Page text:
Microclimactic Effects of the Loss of a Foundation Species from New England Forests

DSpace/Manakin Repository

Microclimactic Effects of the Loss of a Foundation Species from New England Forests

Citable link to this page

. . . . . .

Title: Microclimactic Effects of the Loss of a Foundation Species from New England Forests
Author: Ellison, Aaron M.
Citation: Ellison, Aaron M. 2012. Microclimatic effects of the loss of a foundation species from New England forests. Ecosphere 3(3): art26.
Full Text & Related Files:
Abstract: Foundation species have a major impact on biotic and abiotic processes and create a stable environment for many other species. Eastern hemlock (Tsuga canadensis), a foundation tree species native to North America, is currently declining due to infestation by an invasive insect, the hemlock woolly adelgid (Adelges tsugae). Loss of hemlock canopies can greatly alter the dark, cool, and damp microclimate of hemlock forests. We studied five years of microclimatic changes following logging or girdling (to simulate physical effects of adelgid) of hemlocks in a multi-hectare-scale experiment in a New England forest. Both logging and girdling of hemlocks caused large changes in light availability, air and soil temperature, and soil moisture. Even though the impact of logging was more rapid than the effect of gradual hemlock mortality after girdling, the microclimatic changes in these two canopy treatments converged over time. The microclimate in hardwood control plots, which represent the predicted forest composition 50 years after hemlock loss, was intermediate between the two canopy treatments and the hemlock control plots. Our fine-scale results were generally consistent with average microclimatic effects observed in comparative studies but revealed additional changes in variance and seasonal rhythms, and the importance of stochastic events such as ice storms. The variance in air temperature, but not in soil temperature, greatly increased after loss of hemlock.We also observed a striking saw-tooth pattern, consisting of a small peak before bud-break in temperature differentials between hemlock control and the two canopy treatments – likely due to the insulating hemlock canopy preventing snow from melting – followed by a larger difference in temperatures after bud-break. We expect the ongoing decline of eastern hemlock - due to both infestation and pre-emptive salvage logging - to greatly impact the microclimate of hemlock forests, as well as the many taxa that are associated with it.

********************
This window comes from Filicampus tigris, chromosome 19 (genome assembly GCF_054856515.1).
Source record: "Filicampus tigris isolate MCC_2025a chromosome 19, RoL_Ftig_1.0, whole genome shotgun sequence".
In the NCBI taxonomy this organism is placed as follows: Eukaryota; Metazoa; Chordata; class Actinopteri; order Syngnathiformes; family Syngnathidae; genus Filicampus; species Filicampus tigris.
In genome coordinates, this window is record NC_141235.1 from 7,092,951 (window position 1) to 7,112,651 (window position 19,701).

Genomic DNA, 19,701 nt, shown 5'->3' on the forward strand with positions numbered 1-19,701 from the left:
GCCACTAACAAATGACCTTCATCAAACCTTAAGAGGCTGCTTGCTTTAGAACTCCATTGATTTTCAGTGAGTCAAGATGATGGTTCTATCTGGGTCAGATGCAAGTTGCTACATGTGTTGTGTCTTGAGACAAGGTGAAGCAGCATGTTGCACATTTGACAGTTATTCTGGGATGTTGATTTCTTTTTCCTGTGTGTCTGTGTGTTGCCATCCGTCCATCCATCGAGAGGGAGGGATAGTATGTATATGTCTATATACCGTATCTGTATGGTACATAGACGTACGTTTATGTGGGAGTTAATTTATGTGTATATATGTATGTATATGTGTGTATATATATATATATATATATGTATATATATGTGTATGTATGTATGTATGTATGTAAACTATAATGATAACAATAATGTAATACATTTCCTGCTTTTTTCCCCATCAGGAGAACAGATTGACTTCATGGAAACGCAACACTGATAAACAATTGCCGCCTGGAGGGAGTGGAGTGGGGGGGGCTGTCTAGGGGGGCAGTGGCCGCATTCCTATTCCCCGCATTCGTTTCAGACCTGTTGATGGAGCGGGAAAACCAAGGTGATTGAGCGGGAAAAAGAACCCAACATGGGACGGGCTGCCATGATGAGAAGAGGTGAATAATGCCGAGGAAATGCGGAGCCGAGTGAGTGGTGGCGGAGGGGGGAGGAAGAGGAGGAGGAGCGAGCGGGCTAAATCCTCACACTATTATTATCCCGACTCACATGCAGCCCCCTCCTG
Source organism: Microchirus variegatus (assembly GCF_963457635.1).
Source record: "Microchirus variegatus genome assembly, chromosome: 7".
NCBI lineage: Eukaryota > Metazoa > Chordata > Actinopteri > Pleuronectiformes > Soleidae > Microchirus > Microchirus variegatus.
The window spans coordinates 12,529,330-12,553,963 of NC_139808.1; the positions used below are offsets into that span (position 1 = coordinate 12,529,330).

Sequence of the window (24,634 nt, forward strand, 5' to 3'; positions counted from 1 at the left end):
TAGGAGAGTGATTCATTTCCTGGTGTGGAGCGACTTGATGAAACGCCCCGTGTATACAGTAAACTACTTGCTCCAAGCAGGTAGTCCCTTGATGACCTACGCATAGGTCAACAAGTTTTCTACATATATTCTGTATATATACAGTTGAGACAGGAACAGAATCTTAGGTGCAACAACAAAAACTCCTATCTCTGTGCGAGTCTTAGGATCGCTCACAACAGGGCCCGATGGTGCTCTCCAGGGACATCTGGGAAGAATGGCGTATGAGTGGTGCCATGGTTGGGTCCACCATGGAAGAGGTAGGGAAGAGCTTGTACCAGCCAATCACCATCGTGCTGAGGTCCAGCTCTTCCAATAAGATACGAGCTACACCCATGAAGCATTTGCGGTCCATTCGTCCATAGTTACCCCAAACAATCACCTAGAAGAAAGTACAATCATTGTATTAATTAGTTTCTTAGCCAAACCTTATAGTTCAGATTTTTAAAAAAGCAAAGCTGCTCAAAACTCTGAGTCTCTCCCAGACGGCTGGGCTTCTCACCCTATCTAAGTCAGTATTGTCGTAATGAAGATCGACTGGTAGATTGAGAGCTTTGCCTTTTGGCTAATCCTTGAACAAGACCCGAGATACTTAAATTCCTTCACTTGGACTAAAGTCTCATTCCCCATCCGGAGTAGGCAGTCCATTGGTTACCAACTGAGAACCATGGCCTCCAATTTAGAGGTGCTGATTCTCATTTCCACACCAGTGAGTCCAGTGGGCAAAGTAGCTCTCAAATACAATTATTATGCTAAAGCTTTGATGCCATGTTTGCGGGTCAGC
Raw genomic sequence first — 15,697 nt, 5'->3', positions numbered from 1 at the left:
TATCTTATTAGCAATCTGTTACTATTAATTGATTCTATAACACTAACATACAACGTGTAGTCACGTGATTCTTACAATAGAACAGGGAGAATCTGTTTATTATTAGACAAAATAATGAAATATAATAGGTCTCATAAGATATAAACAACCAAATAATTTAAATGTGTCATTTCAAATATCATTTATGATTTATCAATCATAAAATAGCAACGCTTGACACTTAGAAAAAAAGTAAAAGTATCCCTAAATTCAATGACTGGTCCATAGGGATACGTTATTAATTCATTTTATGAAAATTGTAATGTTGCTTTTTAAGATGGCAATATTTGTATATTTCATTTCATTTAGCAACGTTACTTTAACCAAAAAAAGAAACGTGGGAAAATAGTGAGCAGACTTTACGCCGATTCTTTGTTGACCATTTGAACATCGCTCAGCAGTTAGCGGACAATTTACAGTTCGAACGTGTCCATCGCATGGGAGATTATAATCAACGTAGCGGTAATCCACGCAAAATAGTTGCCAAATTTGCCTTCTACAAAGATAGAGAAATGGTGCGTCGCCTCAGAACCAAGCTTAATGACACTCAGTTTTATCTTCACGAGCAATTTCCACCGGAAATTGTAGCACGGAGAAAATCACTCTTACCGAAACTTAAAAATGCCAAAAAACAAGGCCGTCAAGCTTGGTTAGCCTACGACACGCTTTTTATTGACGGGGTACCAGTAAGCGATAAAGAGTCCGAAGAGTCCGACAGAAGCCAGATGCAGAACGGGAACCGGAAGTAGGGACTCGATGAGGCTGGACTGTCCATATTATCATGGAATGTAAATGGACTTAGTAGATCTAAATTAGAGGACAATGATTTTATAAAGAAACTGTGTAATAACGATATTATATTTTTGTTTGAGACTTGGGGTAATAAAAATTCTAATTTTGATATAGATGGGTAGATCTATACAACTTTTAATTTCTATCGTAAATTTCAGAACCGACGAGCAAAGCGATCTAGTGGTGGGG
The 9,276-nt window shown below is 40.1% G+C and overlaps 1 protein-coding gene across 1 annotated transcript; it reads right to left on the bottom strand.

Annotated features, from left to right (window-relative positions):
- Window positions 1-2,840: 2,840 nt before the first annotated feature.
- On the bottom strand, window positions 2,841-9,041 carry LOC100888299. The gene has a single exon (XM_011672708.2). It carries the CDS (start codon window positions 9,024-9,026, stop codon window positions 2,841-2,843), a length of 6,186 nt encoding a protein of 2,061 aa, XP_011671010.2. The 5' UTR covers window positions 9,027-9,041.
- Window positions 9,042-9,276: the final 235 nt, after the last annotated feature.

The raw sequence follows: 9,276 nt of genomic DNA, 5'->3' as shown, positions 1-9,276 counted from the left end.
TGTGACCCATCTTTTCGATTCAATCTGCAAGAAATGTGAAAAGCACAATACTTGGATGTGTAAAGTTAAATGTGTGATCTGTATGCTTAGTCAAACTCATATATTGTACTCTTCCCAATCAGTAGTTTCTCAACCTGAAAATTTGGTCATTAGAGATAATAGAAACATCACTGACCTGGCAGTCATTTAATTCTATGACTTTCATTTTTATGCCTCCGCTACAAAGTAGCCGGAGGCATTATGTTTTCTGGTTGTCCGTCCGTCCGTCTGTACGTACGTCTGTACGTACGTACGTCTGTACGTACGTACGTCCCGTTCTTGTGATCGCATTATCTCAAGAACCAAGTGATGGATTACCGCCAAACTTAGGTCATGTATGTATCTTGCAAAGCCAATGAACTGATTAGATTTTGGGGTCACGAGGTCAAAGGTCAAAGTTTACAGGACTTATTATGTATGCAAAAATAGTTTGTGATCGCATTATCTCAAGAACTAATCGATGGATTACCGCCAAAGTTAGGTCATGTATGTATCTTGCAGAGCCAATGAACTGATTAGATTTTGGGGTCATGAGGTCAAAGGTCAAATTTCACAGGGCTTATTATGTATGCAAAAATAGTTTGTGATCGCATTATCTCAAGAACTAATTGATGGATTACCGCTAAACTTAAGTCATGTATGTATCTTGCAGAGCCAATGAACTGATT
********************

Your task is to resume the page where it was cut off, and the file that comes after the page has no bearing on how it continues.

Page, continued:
Published Version: doi:10.1890/ES12-00019.1
Terms of Use: This article is made available under the terms and conditions applicable to Other Posted Material, as set forth at http://nrs.harvard.edu/urn-3:HUL.InstRepos:dash.current.terms-of-use#LAA
Citable link to this page: http://nrs.harvard.edu/urn-3:HUL.InstRepos:8523993

Show full Dublin Core record

This item appears in the following Collection(s)

  • FAS Scholarly Articles [7220]
    Peer reviewed scholarly articles from the Faculty of Arts and Sciences of Harvard University
 
 

Search DASH


Advanced Search
 
 

Submitters